In Paris, it’s hard not to find an old building without its historical significance duly noted in a plaque, often small and fixed on the top floor, only sharing secrets with those who are looking. Some buildings don’t need a plaque and rely instead on reputation, such as Cafe Flore and Les Deux Magots.
Landmarks, often in the form of art work such as a sculptures, can be dark horses for historical meaning. On my first visit, I noticed the obvious landmarks and statues such as Charlemagne outside Notre Dame, the Joan d’Arc in most churches and the . My eyes glazed over statues of seemingly meaningless creatures I assumed were purely for decoration, such as this horse at the entrance to Place de la Concord.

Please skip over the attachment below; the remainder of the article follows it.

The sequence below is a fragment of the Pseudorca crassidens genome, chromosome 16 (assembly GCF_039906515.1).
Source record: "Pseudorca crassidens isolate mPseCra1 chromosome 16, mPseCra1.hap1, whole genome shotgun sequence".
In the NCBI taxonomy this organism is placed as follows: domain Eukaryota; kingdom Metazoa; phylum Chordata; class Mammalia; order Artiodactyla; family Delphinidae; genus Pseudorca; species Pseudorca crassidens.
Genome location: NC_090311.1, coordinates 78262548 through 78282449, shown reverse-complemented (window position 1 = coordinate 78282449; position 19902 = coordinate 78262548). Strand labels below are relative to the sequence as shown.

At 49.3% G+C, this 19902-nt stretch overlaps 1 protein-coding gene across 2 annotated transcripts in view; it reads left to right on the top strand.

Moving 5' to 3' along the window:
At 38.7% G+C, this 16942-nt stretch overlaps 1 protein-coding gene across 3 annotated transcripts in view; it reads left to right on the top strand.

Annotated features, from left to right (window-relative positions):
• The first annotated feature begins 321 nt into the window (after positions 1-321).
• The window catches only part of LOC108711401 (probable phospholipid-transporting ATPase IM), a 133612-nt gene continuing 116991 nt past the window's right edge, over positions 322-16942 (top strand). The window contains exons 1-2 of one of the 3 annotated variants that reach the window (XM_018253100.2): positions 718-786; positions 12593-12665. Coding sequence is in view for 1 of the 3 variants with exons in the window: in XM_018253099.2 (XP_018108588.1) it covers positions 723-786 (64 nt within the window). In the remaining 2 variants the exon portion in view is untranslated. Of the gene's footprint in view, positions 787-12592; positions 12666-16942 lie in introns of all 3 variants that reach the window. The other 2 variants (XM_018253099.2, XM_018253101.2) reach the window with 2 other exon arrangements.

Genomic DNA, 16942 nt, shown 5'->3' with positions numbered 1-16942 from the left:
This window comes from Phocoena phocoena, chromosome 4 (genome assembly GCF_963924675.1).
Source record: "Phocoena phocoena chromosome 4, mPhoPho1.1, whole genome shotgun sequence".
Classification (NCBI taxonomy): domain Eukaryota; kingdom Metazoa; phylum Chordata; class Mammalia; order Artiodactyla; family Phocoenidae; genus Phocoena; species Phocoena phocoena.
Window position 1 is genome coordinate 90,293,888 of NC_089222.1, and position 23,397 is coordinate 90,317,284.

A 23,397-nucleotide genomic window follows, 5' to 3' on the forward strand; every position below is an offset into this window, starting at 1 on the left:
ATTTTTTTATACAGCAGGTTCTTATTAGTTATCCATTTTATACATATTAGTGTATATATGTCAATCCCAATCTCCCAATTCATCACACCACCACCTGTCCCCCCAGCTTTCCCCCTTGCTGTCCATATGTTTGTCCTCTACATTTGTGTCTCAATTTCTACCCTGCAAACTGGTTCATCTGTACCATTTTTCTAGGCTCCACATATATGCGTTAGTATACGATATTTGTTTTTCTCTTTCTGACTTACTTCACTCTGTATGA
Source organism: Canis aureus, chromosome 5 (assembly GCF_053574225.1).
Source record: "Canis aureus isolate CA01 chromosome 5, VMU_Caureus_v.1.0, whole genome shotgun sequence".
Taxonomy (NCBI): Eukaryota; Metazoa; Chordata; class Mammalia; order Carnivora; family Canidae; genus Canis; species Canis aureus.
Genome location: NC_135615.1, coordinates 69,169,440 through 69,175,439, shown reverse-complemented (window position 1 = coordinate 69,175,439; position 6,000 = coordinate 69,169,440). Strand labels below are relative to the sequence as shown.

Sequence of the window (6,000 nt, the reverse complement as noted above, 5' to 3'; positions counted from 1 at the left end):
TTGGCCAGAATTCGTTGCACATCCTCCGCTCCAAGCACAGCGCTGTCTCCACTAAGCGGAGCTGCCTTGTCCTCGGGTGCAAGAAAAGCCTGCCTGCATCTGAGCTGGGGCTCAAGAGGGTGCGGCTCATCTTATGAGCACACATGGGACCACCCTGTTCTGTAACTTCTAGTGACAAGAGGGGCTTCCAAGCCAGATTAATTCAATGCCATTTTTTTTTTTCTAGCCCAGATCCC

Just a horse, right?
Not in Europe.
The horses are rearing on their hind legs because they are angry. Why? Because Place de la Concord was home to the infamous guillotine and the horses are angry about the French blood has been spilt there.
Another monument holding a story is the weeping Lion Monument in Lucerne.
Coming from Australia, not only is it unusual to walk through a public area of such historical significance, but it was eye opening to see history seeping through landmarks disguised as art to the untrained eye.
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